I noticed that, in the end, Ann was losing her fix on General Southall. Swain indicated that was because his radiation signature was dwindling, which meant he was dying. That tends to reïnforce my pet theory that, with each leap through time, Tony and Doug's bodies revert back to the state they were in when they entered the tunnel originally, right down to their clothing. Therefore, an injured Newman or Phillips would be restored to whole with the next jump. However, a dead Newman or Phillips would remain dead.

Somehow, the radiation bath that a living being receives when he is sent out by the tunnel attaches to that being's biology. As long as he lives, he has a radiation signature---which permits him to be tracked by the boys back at Project Tic Toc and enables him to shift through time. But if he dies, the radiation signature dissipates. Thus, he cannot leap, and if he cannot leap, he stays dead.

Another item of interest: this is one of the rare episodes where Doug Phillips never loosens his necktie.
Crack of Doom:

Doug's a volcano expert, too. Is there anything that man doesn't know? I guess he's just one of those polymaths like Professor Roy Hinkley.

Tony speaks Malay.

"Krakatoa" - I've actually read up on this, it's a pretty interesting story. What Doug says is pretty much true - the biggest man-made explosion is nothing compared to what Nature can do what she puts her mind to it.

I have to imagine that people find it irresistible to walk up behind Jerry and yell "Boo!" periodically, just to watch him jump. I bet even Ann does it once in awhile.

"Why don't we think of ourselves for a change?" There ya go!

"It'll take time - do we have it?" Well, yes, dear, you've got a time tunnel.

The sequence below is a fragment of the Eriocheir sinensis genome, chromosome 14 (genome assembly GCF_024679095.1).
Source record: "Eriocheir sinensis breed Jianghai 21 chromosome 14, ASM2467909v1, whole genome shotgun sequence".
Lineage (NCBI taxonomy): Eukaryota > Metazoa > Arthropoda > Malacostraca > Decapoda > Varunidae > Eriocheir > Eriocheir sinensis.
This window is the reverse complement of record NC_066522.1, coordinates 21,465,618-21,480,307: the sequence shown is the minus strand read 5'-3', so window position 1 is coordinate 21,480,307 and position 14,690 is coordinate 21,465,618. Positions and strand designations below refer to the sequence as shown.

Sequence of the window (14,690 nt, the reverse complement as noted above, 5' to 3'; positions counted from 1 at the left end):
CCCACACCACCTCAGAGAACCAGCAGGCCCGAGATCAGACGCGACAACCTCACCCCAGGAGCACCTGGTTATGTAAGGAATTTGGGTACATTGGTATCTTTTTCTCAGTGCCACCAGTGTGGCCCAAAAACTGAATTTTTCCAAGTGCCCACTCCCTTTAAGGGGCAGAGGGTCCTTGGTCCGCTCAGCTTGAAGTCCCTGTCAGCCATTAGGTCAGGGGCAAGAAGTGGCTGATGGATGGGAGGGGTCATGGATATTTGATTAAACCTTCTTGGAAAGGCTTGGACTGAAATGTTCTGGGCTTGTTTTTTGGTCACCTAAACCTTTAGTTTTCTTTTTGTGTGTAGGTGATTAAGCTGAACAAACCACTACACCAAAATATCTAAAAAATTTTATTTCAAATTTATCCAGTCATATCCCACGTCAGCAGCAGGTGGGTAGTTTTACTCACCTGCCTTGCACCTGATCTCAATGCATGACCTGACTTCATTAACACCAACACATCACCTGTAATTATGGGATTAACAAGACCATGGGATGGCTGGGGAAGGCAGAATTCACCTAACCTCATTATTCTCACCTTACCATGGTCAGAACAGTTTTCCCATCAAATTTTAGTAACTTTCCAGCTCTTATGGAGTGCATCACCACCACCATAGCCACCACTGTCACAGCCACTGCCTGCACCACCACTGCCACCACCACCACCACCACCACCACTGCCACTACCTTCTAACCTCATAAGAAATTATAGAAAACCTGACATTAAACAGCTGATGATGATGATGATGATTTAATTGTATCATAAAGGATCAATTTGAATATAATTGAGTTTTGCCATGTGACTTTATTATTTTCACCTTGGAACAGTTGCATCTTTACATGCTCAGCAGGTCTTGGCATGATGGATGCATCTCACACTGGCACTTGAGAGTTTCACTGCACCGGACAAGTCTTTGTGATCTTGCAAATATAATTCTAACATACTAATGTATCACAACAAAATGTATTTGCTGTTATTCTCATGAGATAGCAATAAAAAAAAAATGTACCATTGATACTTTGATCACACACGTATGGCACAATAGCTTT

Ah, Tony skipped a time track. Should he be able to make the machines work if he's outside of time?

The natives don't seem too broken up over their buddy's death, do they? Probably they didn't really like him all that much.

So, now they can yell through time.

Looks like they're back in Ancient Times - 1200 BC...Troy, I'm imagining.

Well, this was another good episode - I've always found volcanos interesting, and Krakatoa's one of the most interesting volcano stories.
Revenge of the Gods:

I see they're taking the bold approach of totally ignoring the language issue. My rationalization? Once upon a time, a man wasn't considered educated unless he'd studied Latin, Greek and Hebrew. Obviously, Doug and Tony are educated men, so, naturally, they're able to converse in Greek. The fact that they all seem to be conversing in English is merely a "translation convention" for the benefit of us viewers what didn't have classical educations. Hey, Doctor Who didn't bring up the language issue until 1976, and then dropped it until 2005, so, I figure we can cut Doug and Tony some slack.

Troy...could've been worse - could've been Utica!

Even if Tony wins the sword fight, how does that prove he's a god? Sardis doesn't really look like an "only a god could beat me" type.

Odd how the time interference only kicks in when it's dramatically necessary...

They're using the Roman names for Ulysses and the gods.

Jiggs, old man!.

The tunnel goes to infinity?

Team Time Tunnel seem particularly chuckleheaded in this episode.

"I fear the Greeks, even when bearing gifts."

Paris, you wuss!

And, now they're in the Old West....